Robots doing your investing. No it’s not the latest Will Smith movie, this is real life.
Your superannuation fund manager already probably uses computers to chart share price movements or compute formulas to produce “buy” or “sell” signals on their current investment portfolio.
So it was only a matter of time that computer investing would be extended to individual investors and not just big fund managers.
Instead of sitting down with a real person for a couple of hours to get advice on how to invest your money, you do it all online with little to no human interaction.
You simply fill in a form and answer questions around your financial goals, ideal investment timeframes and your appetite for risk. The computer behind the Robo-adviser then analyses all your information, suggests a portfolio that meets your needs and can even perform more advanced tasks such as regularly rebalancing your investments.
I know this sounds a bit like science fiction, and it’s only new, but it’s quickly becoming big business… by 2019, Robo-advisers are expected to be managing about $255 billion worth of investor capital around the world.
But can you trust a robot telling you where to put your money?
Well, it may not be for everyone, but there are actually a number of potential benefits to putting your faith in a Robo-adviser as opposed to a human.
The first is most obvious: they are cheaper than a traditional fund manager because you’re not paying someone to look after your cash. It’s a pretty simple equation when it comes to investments; the less you pay in fees the more money will end up in your pocket.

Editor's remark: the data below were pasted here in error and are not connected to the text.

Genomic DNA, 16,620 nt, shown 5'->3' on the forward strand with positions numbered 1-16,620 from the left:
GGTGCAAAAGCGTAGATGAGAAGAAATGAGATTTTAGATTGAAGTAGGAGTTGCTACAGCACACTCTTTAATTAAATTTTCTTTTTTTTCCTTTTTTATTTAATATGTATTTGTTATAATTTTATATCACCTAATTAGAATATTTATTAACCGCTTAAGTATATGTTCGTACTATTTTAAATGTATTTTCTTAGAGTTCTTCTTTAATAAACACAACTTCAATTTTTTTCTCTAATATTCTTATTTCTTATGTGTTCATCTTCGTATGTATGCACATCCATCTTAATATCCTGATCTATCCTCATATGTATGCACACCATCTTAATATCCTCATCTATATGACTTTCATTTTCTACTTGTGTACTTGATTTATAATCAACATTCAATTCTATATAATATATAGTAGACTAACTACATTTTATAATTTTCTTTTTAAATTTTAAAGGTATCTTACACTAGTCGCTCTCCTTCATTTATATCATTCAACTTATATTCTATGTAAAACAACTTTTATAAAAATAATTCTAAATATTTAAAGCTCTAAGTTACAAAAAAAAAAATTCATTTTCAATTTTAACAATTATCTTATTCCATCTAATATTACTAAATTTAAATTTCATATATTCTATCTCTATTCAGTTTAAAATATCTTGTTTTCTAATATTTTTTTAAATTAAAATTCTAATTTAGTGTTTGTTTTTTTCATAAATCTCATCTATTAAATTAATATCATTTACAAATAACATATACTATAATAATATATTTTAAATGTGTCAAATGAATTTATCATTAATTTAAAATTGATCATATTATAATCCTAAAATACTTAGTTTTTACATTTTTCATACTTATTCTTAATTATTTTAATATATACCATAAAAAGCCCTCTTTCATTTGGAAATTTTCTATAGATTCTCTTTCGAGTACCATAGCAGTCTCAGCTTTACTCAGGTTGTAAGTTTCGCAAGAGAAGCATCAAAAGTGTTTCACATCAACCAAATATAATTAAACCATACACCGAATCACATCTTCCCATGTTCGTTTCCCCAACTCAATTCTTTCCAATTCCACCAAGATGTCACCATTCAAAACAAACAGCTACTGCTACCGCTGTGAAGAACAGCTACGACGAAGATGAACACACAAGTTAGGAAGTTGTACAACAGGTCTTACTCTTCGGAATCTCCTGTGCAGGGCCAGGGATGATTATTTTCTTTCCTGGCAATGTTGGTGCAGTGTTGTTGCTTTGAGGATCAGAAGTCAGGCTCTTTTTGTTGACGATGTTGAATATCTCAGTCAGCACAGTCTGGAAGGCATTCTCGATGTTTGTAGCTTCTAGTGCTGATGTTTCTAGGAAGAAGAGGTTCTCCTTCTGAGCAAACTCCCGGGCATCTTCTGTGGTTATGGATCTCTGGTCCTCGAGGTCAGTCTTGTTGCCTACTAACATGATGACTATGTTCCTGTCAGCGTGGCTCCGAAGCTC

Of course, cheaper doesn’t always mean better.
Secondly, there are some things machines can do better than humans. In particular, a computer can turn off emotional and behavioural bias, meaning a machine will never be clouded by emotion or greed.
Robo-advisers simply make objective recommendations on where to invest based on proven investment theory and the instructions of what how you want to invest.
So who should look into Robo advisers?
According to Chris Brycki, founder of Sydney based Robo-adviser Stockspot, they can work “for all investors, regardless of if you have $2,000 or $2 million. Low-cost, well-diversified ETF portfolios are proven empirically and academically to be the best way to grow wealth over the long-run”.
ETF’s are Exchange Traded Funds which are basically listed funds which mirror an investment index… Australian shares, property, cash, US shares etc. The Robo-adviser automatically invests in a mixture of ETF’s which mirror your individual investment goals and risk profile from your original investment questionnaire.
Stockspot are about to become the first investment advisers in Australia to integrate artificial intelligence and machine learning into their system, known as a ‘digital financial assistant’.
The digital financial assistant “learns from the data and behaviour of the thousands of clients that we have and coaches them to make better investment choices,” says Brycki.
“It’s like having a financial expert on call 24/7”.
Apart from Stockspot, other Robo-advisers other in Australia include InvestSMART and QuietGrowth.
The bottom line is that they offer a low fee entry into a mixture of ETF’s chosen by a computer algorithm to reflect what you want from your investments. Their performance will simply mirror the returns of the indexes chosen.
It’s not just investments that Robo-advice can apply to. In the future it’s possible this technology could be applied to things like insurance or superannuation as well.
Robo-advisers are new and they’re not for everyone. You have to be comfortable with the lack of human interaction and be assured the computer algorithm comes up with the right investment mix for your circumstances.
Currently customers of Robo-advisers tend to be young and independent investors along with self managed super funds.